Control Spending To Ensure Fair Elections

Despite legal limits on such spending and heavy penalties if
caught cheating, it has not been possible to eradicate the malaise that
afflicts our electoral system which often gets distorted under the influence
of extravagant spending. The call for electoral reform given from time to
time to impart transparency to the process and to ensure that deserving
candidates do not get edged out by criminal elements and wily politicians
who have mastered the technique of concealment, has fallen mostly on deaf
ears. Suggestions to control extravagant spending have not received serious
consideration by political parties, all of whom are equally guilty of
breaching campaign funding ceilings. All of them agree in principle, but
when it comes to implementation, they betray nervousness.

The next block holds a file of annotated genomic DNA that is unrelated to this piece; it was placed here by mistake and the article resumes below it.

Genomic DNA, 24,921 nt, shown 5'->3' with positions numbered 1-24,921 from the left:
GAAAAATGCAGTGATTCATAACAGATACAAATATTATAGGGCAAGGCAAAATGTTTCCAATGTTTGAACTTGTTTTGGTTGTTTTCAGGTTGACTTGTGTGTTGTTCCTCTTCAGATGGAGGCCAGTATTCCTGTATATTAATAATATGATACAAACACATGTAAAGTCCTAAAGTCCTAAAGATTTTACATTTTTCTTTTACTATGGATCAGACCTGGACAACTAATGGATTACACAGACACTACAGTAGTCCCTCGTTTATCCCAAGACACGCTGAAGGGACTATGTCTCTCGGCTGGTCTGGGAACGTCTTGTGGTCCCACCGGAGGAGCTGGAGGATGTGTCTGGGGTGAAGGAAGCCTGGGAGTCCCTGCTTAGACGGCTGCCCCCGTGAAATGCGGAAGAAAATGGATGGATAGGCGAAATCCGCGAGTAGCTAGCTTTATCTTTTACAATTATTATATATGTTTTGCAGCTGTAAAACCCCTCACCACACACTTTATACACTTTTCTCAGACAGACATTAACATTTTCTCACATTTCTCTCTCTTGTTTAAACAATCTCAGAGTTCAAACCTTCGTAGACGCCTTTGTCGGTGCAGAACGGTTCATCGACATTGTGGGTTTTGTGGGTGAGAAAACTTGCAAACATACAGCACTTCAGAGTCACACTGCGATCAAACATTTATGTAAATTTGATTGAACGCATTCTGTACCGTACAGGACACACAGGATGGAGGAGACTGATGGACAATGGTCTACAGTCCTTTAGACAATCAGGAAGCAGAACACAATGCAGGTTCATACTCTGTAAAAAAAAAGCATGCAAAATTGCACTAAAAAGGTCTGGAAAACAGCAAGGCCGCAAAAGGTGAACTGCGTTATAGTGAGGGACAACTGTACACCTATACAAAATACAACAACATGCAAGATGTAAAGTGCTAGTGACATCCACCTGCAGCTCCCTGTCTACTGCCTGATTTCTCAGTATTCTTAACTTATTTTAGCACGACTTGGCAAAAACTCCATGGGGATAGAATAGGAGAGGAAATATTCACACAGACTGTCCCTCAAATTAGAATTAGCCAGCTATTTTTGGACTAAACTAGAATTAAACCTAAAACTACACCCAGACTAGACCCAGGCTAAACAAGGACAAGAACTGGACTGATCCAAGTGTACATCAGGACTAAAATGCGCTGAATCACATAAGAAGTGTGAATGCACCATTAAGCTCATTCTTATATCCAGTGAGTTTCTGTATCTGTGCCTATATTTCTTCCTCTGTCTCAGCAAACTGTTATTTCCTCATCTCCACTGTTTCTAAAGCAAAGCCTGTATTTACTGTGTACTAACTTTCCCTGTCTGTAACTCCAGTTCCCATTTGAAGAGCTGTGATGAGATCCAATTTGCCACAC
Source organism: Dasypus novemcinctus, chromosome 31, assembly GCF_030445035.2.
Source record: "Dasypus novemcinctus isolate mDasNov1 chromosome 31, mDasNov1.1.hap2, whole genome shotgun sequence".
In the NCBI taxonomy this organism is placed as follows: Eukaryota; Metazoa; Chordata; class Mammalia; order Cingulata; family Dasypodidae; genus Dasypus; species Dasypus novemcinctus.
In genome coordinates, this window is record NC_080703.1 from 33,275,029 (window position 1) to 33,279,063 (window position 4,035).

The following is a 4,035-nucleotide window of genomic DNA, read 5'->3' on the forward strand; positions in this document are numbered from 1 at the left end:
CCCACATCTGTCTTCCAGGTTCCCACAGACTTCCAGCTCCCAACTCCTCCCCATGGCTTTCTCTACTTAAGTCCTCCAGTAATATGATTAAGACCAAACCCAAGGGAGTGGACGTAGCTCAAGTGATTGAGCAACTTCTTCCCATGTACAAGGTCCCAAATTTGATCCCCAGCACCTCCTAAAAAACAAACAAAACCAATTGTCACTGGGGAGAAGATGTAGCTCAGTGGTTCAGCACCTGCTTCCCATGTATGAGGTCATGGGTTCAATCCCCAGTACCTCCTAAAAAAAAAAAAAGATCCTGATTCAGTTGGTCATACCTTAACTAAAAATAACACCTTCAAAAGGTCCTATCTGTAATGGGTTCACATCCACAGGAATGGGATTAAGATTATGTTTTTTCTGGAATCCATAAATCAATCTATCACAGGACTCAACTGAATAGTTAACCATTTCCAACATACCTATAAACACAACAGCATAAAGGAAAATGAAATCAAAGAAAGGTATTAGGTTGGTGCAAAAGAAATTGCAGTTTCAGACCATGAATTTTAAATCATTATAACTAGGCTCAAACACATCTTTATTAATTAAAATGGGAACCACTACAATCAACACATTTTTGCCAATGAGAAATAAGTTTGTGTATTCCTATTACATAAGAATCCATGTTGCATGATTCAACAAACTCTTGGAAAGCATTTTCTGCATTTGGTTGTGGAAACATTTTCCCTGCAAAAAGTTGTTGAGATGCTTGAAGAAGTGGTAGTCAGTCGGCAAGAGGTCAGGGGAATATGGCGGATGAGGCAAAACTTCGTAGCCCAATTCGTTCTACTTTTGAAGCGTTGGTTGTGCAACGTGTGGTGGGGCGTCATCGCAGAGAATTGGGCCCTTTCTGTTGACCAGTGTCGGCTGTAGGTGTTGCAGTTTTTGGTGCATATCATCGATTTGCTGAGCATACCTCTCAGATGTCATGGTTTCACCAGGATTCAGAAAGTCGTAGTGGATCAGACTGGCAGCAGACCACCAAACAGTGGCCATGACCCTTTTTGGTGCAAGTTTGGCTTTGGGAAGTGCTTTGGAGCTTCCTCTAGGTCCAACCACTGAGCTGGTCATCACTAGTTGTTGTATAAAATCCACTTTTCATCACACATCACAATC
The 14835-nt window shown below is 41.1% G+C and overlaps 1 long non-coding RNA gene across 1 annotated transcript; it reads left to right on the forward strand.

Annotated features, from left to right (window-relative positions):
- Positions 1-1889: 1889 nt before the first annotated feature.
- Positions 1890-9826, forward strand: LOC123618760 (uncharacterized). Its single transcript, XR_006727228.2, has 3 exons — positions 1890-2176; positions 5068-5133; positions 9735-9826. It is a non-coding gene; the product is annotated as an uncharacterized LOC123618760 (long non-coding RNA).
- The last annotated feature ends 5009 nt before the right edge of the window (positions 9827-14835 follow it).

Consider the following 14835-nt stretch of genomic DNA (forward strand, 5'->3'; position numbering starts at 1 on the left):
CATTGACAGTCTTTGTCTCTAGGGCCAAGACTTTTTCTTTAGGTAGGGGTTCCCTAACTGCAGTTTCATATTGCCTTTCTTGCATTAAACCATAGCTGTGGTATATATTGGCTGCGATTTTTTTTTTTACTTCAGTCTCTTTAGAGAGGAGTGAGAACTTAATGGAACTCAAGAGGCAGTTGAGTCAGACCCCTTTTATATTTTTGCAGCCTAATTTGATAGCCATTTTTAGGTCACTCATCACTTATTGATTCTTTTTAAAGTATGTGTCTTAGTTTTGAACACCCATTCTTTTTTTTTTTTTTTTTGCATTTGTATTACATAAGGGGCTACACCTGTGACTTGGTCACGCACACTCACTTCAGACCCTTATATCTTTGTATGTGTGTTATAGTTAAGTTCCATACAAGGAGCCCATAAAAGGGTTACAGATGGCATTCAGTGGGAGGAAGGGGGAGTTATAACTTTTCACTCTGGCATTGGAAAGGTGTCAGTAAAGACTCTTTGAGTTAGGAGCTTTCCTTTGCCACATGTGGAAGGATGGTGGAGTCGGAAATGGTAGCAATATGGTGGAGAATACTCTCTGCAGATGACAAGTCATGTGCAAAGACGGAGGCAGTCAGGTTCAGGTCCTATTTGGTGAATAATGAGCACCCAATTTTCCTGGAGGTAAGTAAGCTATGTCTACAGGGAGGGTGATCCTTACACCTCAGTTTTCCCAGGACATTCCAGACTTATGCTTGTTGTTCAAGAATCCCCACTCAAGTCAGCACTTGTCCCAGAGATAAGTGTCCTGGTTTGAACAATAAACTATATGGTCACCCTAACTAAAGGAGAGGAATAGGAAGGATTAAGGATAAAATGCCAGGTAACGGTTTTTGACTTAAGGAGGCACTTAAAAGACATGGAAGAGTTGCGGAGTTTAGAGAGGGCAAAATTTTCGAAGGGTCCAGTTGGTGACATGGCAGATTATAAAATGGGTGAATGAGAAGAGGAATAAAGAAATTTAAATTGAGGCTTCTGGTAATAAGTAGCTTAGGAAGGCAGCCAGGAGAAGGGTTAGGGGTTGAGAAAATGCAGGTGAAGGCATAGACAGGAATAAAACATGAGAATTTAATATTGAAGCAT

One is not sure whether Mr. Quresi is going to succeed in curbing the
menace, but he shows seriousness in tackling the situation. His observers
are going to monitor campaign expenditure and take sue moto notice of
violations, if brought to their notice, through spot verification. They will
even take notice of media complaints or exposures of lavish spending,
instead of waiting for rival candidates to file complaints after the
elections to get the rivals disqualified. Since the observers will be armed
with powers to take immediate action, they can even disqualify a candidate
from contesting. The outcome of the new initiative will be known only after
the Assembly elections in April are over, but it is worth giving a try.
Any new measure to tackle the menace of huge campaign expenditure, in which
black money plays a part, is indeed welcome, but one must keep one’s fingers
crossed whether parties will cooperate in enforcing the ceilings, because
there are the likes of Yedyurappa and Narendra Modi who are competent enough